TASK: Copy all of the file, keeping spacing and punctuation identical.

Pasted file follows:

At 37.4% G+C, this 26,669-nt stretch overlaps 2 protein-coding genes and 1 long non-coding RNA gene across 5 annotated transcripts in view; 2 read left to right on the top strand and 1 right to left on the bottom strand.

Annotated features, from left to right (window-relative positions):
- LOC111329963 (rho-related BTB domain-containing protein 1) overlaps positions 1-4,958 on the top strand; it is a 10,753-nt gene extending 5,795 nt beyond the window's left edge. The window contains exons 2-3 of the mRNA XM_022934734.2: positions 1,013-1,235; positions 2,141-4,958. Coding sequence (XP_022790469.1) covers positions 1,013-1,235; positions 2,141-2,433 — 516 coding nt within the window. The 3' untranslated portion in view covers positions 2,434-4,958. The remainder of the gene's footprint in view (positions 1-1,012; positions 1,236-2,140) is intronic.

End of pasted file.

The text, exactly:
At 37.4% G+C, this 26,669-nt stretch overlaps 2 protein-coding genes and 1 long non-coding RNA gene across 5 annotated transcripts in view; 2 read left to right on the top strand and 1 right to left on the bottom strand.

Annotated features, from left to right (window-relative positions):
- LOC111329963 (rho-related BTB domain-containing protein 1) overlaps positions 1-4,958 on the top strand; it is a 10,753-nt gene extending 5,795 nt beyond the window's left edge. The window contains exons 2-3 of the mRNA XM_022934734.2: positions 1,013-1,235; positions 2,141-4,958. Coding sequence (XP_022790469.1) covers positions 1,013-1,235; positions 2,141-2,433 — 516 coding nt within the window. The 3' untranslated portion in view covers positions 2,434-4,958. The remainder of the gene's footprint in view (positions 1-1,012; positions 1,236-2,140) is intronic.